PINK-PURPLE STILL LIFE.
Before starting work, I generously wet the paper on both sides, place it on a pad. I remove excess moisture from the front side with a paper napkin. I will start with the background and if you let the water stay on the surface of the paper in place of the painted objects, then the paint from the background will flow behind their contours, which, in this case, we do not need.
1. Background and white drapery.
I paint the background on highly moistened paper with a light solution of Ultramarine Violet + Yellowish green mist mix. A mixture of these colours produces a complex pure grey with a cold purple and yellow undertone. Ultramarine Violet is a paint on P.V.15 pigment with a soft translucent purple colour with a purple tint and a pronounced tendency to granulation.
Yellowish green mist is a warm, soft green sonorous colour, specially developed for the new collection of granulating paints, has a pronounced granulation property due to the presence of Cerulem blue pigment (P.B.35) and a cold transparent yellow undertone due to the second pigment Hansa Yellow (P.Y.3).
Due to the granulating properties of both paints, the background space is formed by itself, gently disintegrating in shades of colour: the main cold grey from a mixture of two paints, further from the centre of the smear - acquires a lilac glow of ultramarine and even further - a slightly visible shade of lemon yellow, which is part of Yellowish green mist (763). A light, slightly noticeable cold yellow, being a contrast to the purple colour, emphasizes and complements the sound of the overall colour scheme of the still life.
A cabbage head cut in two is an intricate pattern: cabbage leaves, which have a dark, rich purple colour on the outside and a light yellowish-grey colour on the inside, form an interesting dynamics of curved lines on the slice. These lines vary in thickness, shades of the main purple colour and shape. I will start with the light fragments of the slice, using for this a mixture of colours that I have already taken for the background: Ultramarine Violet + Yellowish green mist.
For the dark parts of the leaves, I will take a mixture consisting of Violet Shadows, Quinacridone violet, Ultramarine Violet, depending on the desired shade, slightly changing the proportions of the colours in the mixture.
Violet Shadows is a paint developed for a new granulating collection of colours, consisting of two pigments P.V.23, P.Bk.11 and having a powerful colour force due to the presence of Dioxazine Violet (P.V.23) and a tone enhanced by Mars black (P.Bk.11), so it needs quite a bit. The Mars black pigment included in this paint will give the necessary depth for the shadow fragments of leaves located closer to the centre of the head, as well as for small accents on the edges of the cabbage. To write the bulk of the dark pattern of cabbage leaves, I use Quinacridone violet, and add Ultramarine Violet to the light, which is colder than Quinacridone violet and gives the purple colour a purple hue.
Forming the volume of the cabbage head under the cut, to get a warm shade of my own, I will add a little Venice purple. Venice purple is one of my favorite colours, I use it in almost every work. Made on the pigment Perylene Maroon (P.R.179), Venice purple has a dark red colour with a cold undertone. The colour has a wonderful noble shade, rich and deep. This translucent paint is almost completely washed off with water, leaving a light trace on the paper. It works perfectly in mixtures with almost all colours.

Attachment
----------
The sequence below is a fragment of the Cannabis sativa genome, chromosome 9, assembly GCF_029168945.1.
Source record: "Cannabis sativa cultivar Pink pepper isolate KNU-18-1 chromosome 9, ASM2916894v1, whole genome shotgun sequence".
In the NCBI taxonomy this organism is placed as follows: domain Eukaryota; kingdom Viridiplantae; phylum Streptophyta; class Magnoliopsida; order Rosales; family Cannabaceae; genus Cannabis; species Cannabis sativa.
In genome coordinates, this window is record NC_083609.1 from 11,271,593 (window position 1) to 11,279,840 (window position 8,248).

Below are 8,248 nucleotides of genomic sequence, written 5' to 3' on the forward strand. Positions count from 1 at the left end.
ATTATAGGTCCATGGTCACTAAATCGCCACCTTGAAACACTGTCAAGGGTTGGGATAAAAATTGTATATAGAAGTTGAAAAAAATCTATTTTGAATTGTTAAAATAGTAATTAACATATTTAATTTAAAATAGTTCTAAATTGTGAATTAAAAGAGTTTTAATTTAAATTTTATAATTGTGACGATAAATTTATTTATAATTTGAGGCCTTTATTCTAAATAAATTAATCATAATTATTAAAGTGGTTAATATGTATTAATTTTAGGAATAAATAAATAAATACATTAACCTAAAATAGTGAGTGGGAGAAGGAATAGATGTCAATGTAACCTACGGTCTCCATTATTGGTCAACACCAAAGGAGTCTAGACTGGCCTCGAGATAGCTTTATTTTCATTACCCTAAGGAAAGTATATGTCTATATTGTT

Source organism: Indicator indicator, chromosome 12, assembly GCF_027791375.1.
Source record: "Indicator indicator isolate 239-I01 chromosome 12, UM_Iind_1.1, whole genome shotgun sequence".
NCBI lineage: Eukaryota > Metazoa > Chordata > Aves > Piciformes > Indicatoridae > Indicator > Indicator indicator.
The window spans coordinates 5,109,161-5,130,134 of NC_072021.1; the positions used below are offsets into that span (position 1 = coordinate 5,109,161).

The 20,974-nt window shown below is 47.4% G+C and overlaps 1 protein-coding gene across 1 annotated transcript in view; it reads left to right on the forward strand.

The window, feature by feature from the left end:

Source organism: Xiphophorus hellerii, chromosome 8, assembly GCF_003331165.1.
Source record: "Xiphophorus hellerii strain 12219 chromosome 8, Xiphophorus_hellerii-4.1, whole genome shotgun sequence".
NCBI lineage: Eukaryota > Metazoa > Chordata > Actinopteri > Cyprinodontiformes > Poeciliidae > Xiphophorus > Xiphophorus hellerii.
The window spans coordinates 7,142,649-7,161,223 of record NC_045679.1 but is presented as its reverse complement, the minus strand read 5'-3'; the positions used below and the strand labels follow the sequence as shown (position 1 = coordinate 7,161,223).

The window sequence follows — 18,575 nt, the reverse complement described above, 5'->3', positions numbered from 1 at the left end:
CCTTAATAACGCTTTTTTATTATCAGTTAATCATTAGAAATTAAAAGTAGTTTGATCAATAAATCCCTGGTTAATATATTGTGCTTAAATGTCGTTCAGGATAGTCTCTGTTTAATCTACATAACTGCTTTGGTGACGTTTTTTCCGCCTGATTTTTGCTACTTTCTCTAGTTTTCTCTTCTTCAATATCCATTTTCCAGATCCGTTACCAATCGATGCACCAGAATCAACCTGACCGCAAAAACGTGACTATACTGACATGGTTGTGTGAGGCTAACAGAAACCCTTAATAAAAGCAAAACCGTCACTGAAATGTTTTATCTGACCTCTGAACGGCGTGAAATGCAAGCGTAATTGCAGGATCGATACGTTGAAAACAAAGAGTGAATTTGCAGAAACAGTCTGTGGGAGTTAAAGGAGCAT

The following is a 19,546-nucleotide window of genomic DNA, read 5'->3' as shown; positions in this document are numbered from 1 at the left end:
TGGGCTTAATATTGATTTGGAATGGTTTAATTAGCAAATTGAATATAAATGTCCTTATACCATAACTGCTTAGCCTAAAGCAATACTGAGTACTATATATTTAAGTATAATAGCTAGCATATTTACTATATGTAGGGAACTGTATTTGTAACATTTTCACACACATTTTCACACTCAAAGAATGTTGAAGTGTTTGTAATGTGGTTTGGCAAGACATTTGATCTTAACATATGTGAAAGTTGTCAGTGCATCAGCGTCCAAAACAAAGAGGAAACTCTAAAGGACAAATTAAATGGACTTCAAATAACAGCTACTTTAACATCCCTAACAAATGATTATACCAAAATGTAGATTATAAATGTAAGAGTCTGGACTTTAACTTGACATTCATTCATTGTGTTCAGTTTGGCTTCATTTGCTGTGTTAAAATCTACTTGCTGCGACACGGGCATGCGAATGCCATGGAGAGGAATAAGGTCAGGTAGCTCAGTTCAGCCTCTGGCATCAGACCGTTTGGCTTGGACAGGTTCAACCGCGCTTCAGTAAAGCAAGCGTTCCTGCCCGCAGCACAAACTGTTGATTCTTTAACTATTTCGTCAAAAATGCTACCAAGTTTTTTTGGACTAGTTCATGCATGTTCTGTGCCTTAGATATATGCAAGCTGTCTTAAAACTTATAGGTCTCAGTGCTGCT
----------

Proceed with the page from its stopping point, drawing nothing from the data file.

At the ends, the leaves turn a reddish hue, and I add Grey-violet granite to the mixture. This is a new monopigment colour of granulating paints, which contains natural earth with the name of the pigment Brown Iron Oxide (P.Br7). Transparent, delicate, muted, cold gray-purple colour with a red-brown tint, has a pronounced granulation effect. Due to the unique properties of the colour, it looks harmoniously in any colour palette, because its colour can be called neutral.
To convey the depth of the bundle, as well as the shadow fragments of the leaves, I use Green mist. This is a new colour of the granulating series, developed on the basis of Cobalt Blue (P.B.28) and Hansa Yellow (P.Y.3) pigments. It is darker in tone and colder in colour than Yellowish green mist. The granulation effect is provided by the presence of Cobalt Blue. The amount of Hansa Yellow in the paint is less than that of Yellowish green mist, so the cold yellow undertone is only slightly noticeable. I will transfer the darkest accents in the salad when the paper dries a little with a mixture of Green Shadows + Chomim-cobalt mist colours, and the lightest ones with a light May green solution.
Colours: 627. Perylene Violet (P.V.29 *** □ ◮), 832. Grey-Pink Mist (P.B.29, P.G.17, P.R.187 *** ◨ ◮G), 763. Yellowish green mist (P.B.35, P.Y.3 *** ◨ ◮G).
Picking up the colours for the eggplant colour, I settled on a mixture of Perylene Violet + Grey is Pink Mist, and the resulting colour itself can be called eggplant. Perylene Violet is transparent, made on the basis of the pigment Perylene Violet (P.V.29), has a great power of colour and tone, moves easily and actively in water. In mixtures, it gives pure complex colours, and the addition of Grey-Pink Mist gives a noble cold muted shade. For the remaining green tail, I use Yellowish green mist, adding eggplant colour in the shadows.